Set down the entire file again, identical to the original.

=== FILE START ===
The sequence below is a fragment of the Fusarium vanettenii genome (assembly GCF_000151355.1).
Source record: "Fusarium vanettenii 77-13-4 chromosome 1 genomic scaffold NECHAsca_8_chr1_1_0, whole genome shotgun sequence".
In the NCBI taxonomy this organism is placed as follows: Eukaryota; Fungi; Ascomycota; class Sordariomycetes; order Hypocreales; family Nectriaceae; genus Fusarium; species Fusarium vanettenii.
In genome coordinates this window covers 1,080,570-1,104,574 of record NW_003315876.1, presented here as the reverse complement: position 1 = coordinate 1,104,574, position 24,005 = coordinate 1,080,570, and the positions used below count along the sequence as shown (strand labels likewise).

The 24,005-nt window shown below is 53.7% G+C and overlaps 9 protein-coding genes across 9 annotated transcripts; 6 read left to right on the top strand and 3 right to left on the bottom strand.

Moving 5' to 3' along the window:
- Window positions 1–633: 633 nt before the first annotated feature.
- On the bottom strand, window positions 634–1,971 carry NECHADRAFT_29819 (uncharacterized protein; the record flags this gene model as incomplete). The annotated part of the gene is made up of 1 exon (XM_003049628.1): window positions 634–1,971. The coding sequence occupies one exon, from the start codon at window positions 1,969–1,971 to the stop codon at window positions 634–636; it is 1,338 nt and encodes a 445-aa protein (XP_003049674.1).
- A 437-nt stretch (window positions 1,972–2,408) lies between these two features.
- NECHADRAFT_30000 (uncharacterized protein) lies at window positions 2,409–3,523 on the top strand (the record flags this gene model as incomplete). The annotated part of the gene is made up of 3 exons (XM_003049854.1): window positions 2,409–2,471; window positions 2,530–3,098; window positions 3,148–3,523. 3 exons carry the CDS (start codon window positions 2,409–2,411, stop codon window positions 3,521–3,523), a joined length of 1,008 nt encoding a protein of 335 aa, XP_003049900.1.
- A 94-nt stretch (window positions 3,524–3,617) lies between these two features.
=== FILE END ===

The sequence below is a fragment of the Fusarium vanettenii genome (assembly GCF_000151355.1).
Source record: "Fusarium vanettenii 77-13-4 chromosome 1 genomic scaffold NECHAsca_8_chr1_1_0, whole genome shotgun sequence".
In the NCBI taxonomy this organism is placed as follows: Eukaryota; Fungi; Ascomycota; class Sordariomycetes; order Hypocreales; family Nectriaceae; genus Fusarium; species Fusarium vanettenii.
In genome coordinates this window covers 1,080,570-1,104,574 of record NW_003315876.1, presented here as the reverse complement: position 1 = coordinate 1,104,574, position 24,005 = coordinate 1,080,570, and the positions used below count along the sequence as shown (strand labels likewise).

The 24,005-nt window shown below is 53.7% G+C and overlaps 9 protein-coding genes across 9 annotated transcripts; 6 read left to right on the top strand and 3 right to left on the bottom strand.

Moving 5' to 3' along the window:
- Window positions 1–633: 633 nt before the first annotated feature.
- On the bottom strand, window positions 634–1,971 carry NECHADRAFT_29819 (uncharacterized protein; the record flags this gene model as incomplete). The annotated part of the gene is made up of 1 exon (XM_003049628.1): window positions 634–1,971. The coding sequence occupies one exon, from the start codon at window positions 1,969–1,971 to the stop codon at window positions 634–636; it is 1,338 nt and encodes a 445-aa protein (XP_003049674.1).
- A 437-nt stretch (window positions 1,972–2,408) lies between these two features.
- NECHADRAFT_30000 (uncharacterized protein) lies at window positions 2,409–3,523 on the top strand (the record flags this gene model as incomplete). The annotated part of the gene is made up of 3 exons (XM_003049854.1): window positions 2,409–2,471; window positions 2,530–3,098; window positions 3,148–3,523. 3 exons carry the CDS (start codon window positions 2,409–2,411, stop codon window positions 3,521–3,523), a joined length of 1,008 nt encoding a protein of 335 aa, XP_003049900.1.
- A 94-nt stretch (window positions 3,524–3,617) lies between these two features.